The Beach Boys, going into the sunset, look back on years of harmony and heartache in documentary

Both the Beach Boys and “The Beach Boys” — the new documentary that dropped Friday on Disney+ — are all about blending a range of voices.

The three Wilson brothers — Brian, Carl and Dennis — along with cousin Mike Love and friend Al Jardine, brought a harmonic revolution to group vocals with their Southern California sound that brightened the 1960s with songs like “I Get Around,” “Good Vibrations” and “God Only Knows.”

In his documentary on them, director Frank Marshall took oft-told tales of the band’s six decades of heartache and harmony, and tried to make them broader, and brighter, by mixing as many voices as possible.

“It was the blend of everything,” Marshall told The Associated Press in a joint interview with Love and Jardine in a Hollywood recording studio. “It’s the blend not only of the family story, but the blend of the harmonies. If you took one element out, you wouldn’t have the Beach Boys.”

The 83-year-old Love said Marshall’s project was “a monumental effort” for all involved and that they’ve “never done so much promotion in our entire lives.”

“This fella here, Frank, is able to take all that ridiculous amount of information and make it into a coherent, wonderful, documentary that really gives not only a look into the individuals, but the collective impact,” he said.

The film includes extensive new interviews with the singer Love and singer-guitarist Jardine, 81. And it draws from many archive interviews to give the perspectives of singer-guitarist Carl Wilson, who died from cancer in 1998 at age 51, singer-drummer Dennis Wilson, who drowned in a Los Angeles-area harbor in 1984 at age 30, and to their older brother Brian, mastermind of the band’s sound.

The 81-year-old Brian Wilson makes current-day appearances in Marshall’s film, including an emotional scene at the show’s coda whose details remain best unspoiled. But the mental decline that recently led to his loved ones establishing a court conservatorship for him left his contributions limited.

Often, the media admiration of the group’s music focuses entirely on the eldest Wilson boy with what many consider his unmatched musical imagination and innovation. Marshall’s documentary does nothing to downplay his genius, but emphasizes he was not alone.

It is rarely acknowledged, for example, that Love wrote the lyrics to dozens of songs including “I Get Around,” “California Girls,” “Help Me Rhonda” and the sweetly poetic “Good Vibrations,” penned in the car on the way to the session to record them: “I love the colorful clothes she wears, and the way the sunlight plays upon her hair.”

The Wilsons’ father and early band manager Murry Wilson, in one of many moments of mismanagement shown in the documentary, sold the Beach Boys’ song catalog for $700,000 in 1969 without consulting the band members, and left Love’s name off as a contributor.

“That’s rough,” Love told the AP, “when your uncle sells your songs without giving you any credit. And it really hit Brian hard.” But, Love adds, “the upside is that I did contribute. My cousin and I together wrote some great songs.”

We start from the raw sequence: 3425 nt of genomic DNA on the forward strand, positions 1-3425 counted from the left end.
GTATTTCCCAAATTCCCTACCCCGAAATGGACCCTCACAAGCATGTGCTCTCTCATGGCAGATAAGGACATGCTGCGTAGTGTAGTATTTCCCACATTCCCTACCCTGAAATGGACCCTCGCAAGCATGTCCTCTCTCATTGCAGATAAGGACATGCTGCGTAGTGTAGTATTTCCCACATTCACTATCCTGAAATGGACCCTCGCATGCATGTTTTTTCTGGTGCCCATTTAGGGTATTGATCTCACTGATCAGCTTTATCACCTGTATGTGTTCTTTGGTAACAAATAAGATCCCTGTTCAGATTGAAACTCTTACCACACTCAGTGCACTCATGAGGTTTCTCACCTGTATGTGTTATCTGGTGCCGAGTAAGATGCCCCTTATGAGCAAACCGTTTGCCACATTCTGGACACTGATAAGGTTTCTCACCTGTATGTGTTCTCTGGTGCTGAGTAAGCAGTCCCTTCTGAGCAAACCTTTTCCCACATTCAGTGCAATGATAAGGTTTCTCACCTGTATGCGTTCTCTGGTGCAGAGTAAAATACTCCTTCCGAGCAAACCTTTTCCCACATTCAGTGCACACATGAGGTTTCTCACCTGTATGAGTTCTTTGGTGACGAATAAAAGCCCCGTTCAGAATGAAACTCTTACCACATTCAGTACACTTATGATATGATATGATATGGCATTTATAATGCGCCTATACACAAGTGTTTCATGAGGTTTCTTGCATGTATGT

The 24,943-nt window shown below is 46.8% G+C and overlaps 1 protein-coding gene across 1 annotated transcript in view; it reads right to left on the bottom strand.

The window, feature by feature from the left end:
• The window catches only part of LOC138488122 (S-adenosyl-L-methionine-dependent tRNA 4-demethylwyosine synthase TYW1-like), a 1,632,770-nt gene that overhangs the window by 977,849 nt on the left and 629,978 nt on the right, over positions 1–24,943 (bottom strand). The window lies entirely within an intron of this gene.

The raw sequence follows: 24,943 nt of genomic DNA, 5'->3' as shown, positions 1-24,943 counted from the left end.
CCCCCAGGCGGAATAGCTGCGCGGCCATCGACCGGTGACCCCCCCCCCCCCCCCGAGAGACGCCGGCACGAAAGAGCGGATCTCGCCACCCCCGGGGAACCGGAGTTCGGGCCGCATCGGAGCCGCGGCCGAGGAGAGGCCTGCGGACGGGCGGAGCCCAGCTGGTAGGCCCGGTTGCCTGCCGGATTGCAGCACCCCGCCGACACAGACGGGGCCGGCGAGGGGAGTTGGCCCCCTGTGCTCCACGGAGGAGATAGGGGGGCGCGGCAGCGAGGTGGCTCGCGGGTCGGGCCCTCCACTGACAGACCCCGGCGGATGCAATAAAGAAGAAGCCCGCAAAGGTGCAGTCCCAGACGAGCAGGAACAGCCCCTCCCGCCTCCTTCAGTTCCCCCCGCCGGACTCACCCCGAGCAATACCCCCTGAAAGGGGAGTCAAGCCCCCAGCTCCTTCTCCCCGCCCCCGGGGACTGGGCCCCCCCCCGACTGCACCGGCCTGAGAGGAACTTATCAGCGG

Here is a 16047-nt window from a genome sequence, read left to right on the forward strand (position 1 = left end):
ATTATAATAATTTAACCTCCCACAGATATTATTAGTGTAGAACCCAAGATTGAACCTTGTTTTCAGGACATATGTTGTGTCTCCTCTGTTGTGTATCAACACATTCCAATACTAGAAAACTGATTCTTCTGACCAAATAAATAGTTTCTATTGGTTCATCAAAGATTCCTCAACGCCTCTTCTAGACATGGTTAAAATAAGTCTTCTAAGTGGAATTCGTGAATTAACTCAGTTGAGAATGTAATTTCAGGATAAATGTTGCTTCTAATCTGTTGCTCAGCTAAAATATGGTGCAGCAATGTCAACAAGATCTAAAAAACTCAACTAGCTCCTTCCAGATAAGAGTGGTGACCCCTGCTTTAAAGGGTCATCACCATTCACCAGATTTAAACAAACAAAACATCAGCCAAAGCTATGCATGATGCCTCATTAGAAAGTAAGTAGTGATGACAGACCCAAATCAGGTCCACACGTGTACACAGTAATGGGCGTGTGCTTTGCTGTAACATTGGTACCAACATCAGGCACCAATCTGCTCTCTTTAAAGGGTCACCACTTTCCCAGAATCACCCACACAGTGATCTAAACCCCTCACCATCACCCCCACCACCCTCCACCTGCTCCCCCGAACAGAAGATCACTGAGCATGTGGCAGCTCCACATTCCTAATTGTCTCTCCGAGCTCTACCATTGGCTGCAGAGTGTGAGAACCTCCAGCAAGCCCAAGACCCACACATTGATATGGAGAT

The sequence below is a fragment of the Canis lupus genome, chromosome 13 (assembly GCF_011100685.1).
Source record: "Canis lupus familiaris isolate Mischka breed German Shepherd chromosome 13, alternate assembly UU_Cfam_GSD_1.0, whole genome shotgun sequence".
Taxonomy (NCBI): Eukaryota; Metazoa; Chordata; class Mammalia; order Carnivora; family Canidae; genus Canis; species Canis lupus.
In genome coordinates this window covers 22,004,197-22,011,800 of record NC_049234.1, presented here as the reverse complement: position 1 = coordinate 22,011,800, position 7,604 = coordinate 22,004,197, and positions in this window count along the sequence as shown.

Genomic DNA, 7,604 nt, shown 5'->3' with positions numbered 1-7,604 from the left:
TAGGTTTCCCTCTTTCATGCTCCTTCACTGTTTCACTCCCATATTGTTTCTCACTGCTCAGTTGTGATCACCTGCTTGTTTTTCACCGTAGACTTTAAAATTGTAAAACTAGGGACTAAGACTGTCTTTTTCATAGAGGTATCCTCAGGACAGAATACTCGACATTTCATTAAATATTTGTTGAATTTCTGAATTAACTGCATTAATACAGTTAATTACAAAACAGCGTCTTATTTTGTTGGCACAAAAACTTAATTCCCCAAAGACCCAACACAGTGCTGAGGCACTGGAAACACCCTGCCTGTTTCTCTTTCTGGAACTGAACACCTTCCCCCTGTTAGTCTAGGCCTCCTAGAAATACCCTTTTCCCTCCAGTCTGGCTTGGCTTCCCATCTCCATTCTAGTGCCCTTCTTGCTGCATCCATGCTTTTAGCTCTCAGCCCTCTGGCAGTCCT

The documentary “The Beach Boys,” directed by Frank Marshall, was recently released on Disney+. Courtesy of Disney+

Murry Wilson’s surreptitious sale led to the song rights becoming a tangled thicket that for years kept Marshall, who made similar documentaries on the Bee Gees in 2022 and Carole King and James Taylor in 2020, from making the Beach Boys film that he’d long dreamed of. But the recent purchase of the rights by his friend Irving Azoff gave him a green light.

Marshall’s film also includes the voices of David Marks, who was briefly in the group at its inception; Bruce Johnston, who became a Beach Boy in 1965; and famous fans from several generations including Don Was, Lindsey Buckingham and Janelle Monae.

“The Beach Boys” doesn’t shy away from the unsunny moments in their history, including Dennis Wilson’s dalliances with the Charles Manson Family (before their notoriety as a murderous cult) and his dark and devastating drowning.

It also examines the mental health struggles that left Brian Wilson unable to make music for long stretches, and the bitter, band-related disputes that became broader family disputes.

Love is reduced to tears in the film when he talks about his estrangement from his cousin Brian, and desire to tell him he loves him.

Happier moments are plentiful, too, especially from the earliest years. Jardine gets emotional in the film when he talks about the boys auditioning a capella for his mother, singing her a Four Freshmen tune and the first Beach Boys original, “Surfin,” so they could buy instruments and become a real band.

“She worked at a Macy’s up the street and made about 300 bucks a month,” Jardine told the AP. “She turned the whole 300 over to us.”

That would make possible The Beach Boys — a name, Jardine said, that he never liked.

Love said he tries to set aside the bitterness and focus on those moments.

“I mean, we know the impact of the music of the Beach Boys. It’s been felt all over the world,” he said. “We have far more to be grateful for than to be regretful about.”

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